Unsupported Browser

You are seeing this message because you are using the Internet Explorer web browser. Internet Explorer has not been updated with new features since the release of Windows 10 in July 2015, so it doesn't support the modern standards that our website uses. We recommend switching to Google Chrome, Mozilla Firefox, or Microsoft Edge, all of which our website is tested with.

Aromatherapy for Seasonal Allergies in Children

Posted on November 07, 2017 0

Aromatherapy for Seasonal Allergies in Children


Amy Emnett

Springtime is a time of renewed warmth and beauty. While the winter sniffles have hopefully come and gone, there is a new respiratory issue on the horizon: Seasonal allergies. With blooming flowers comes a boom in stuffy heads and itchy eyes. For children, these symptoms can keep them indoors when all they want to do is go outside, soak in the sun, and play in the warmer weather. More parents are looking for natural options to help to ease the symptoms of allergies. Let’s explore what we can do to help get these children playing back in nature where they belong!

Causes of Seasonal Allergies

What is the cause of seasonal allergies? The biggest contributor to seasonal allergies is pollen. When this allergen enters the body, the immune system thinks it’s an invader and attacks it by releasing histamines into the blood. This causes the symptoms often associated with seasonal allergies.

The symptoms of seasonal allergies can include:

• Sneezing
• Itchy eyes, nose, or throat
• Nasal congestion/stuffy head
• Coughing
• Clear, runny nose.

These symptoms can come on suddenly and last until the allergens are gone. They can start at a young age and disappear, only to reappear in your twenties. Sometimes allergies can induce asthma. If your child is taking any medications for allergies or another ailment, please consult with a qualified aromatherapist to check for contraindications. It is also advisable to tell your pediatrician that you use essential oils.

Safety of Essential Oils with Children for Allergies

Essential oils are powerful and they have special precautions when you're using them with children. They are not to be feared, but to be treated with the utmost respect. I have created a chart on how to use aromatherapy safely with children. I have broken it down into age groups for easy reference. The general rule of thumb is: The younger the child, the greater the risk factor.

Age of Child How to Use: Inhalation How to Use: Topical Use 0-6 months Spritz of hydrosol in the air. Spritz of hydrosol on caregiver that the baby can smell. -Diluted*hydrosols of lavender (Lavandula angustifolia) or one of the chamomiles: Roman chamomile (Chamaemelum nobile) or German chamomile (Matricaria recutica) can be used for skin issues.

-Organic, unrefined carrier oils/butters such as virgin coconut oil or shea butter. 6 months-2 years Use a couple drops of child-friendly essentialoils* in a diffuser for 15 minutes then turn off. Diffuse 2-3 times a day as needed. -Diluted* hydrosols of lavender (Lavandula angustifolia) or one of the chamomiles: Roman chamomile (Chamaemelum nobile) or German chamomile (Matricaria recutica)  can be used for skin issues.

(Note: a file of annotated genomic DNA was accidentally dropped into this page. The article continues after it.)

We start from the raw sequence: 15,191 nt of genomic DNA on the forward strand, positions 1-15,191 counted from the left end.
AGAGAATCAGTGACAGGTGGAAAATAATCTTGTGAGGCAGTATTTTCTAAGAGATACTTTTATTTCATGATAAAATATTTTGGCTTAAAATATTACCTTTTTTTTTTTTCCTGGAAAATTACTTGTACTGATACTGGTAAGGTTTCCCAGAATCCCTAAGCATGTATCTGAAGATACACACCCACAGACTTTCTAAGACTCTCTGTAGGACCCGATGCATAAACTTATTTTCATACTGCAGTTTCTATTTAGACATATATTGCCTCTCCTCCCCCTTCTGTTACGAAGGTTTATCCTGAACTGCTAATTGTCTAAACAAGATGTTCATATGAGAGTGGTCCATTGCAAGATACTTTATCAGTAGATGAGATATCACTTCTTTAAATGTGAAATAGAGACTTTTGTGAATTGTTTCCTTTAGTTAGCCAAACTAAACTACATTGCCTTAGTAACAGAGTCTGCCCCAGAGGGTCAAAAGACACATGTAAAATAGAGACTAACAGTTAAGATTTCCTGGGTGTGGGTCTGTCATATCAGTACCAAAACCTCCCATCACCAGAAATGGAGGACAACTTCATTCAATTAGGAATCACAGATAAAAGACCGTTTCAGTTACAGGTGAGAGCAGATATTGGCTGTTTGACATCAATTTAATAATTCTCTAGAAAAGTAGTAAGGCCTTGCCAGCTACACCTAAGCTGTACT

-Organic unrefined carrier oils/butters such as tamanu (Calophyllum inophyllum) oil or  trauma oil.

2 years-5 years Only a few drops of child-friendly essential oils** in a diffuser for 15 minutes then turn off. Diffuse 2-3 times a day as needed. Dilution of essential oils at 0.5%-1%
5 years + Intermittent diffusion for 15-30 minutes on, and at least 60 minutes off. Diffuse 2-3 times a day as needed.

More direct inhalation methods can be utilized, such as aromasticks.  Dilution of essential oils at 1%

*Hydrosol dilution is one drop per ounce of distilled water
**See below for examples

Just like the usage guidelines are different for children, there is also a separate list of child appropriate essential oils. While some of the essential oils traditionally used for respiratory issues might be your first instinctive thought, several of these essential oils have special precautions or contraindications for children. These essential oils include:

● Peppermint (Mentha x piperita) is a BIG no-no for children under three years. Peppermint essential oil contains a large amount of menthol. Menthol stimulates cold receptors in the lungs. This triggers a reflex in young children, which slows breathing significantly, sometimes dangerously.1
● Essential oils high in 1,8 cineole, such as eucalyptus (Eucalyptus globulus, E.radiata), rosemary (Rosmarinus officinalis ct. cineole), and ravintsara (Cinnamomum camphora). While these essential oils can be very helpful in supporting the respiratory system in adults, they can cause central nervous system and breathing problems in small children when overused. They should not be applied on, or close to, the faces of children under 10 years of age.1
● Essential oils high in camphor, such as spike lavender (Lavandula latifolia), should be avoided with children under the age of 6. “ It is concluded that small doses are dangerous.”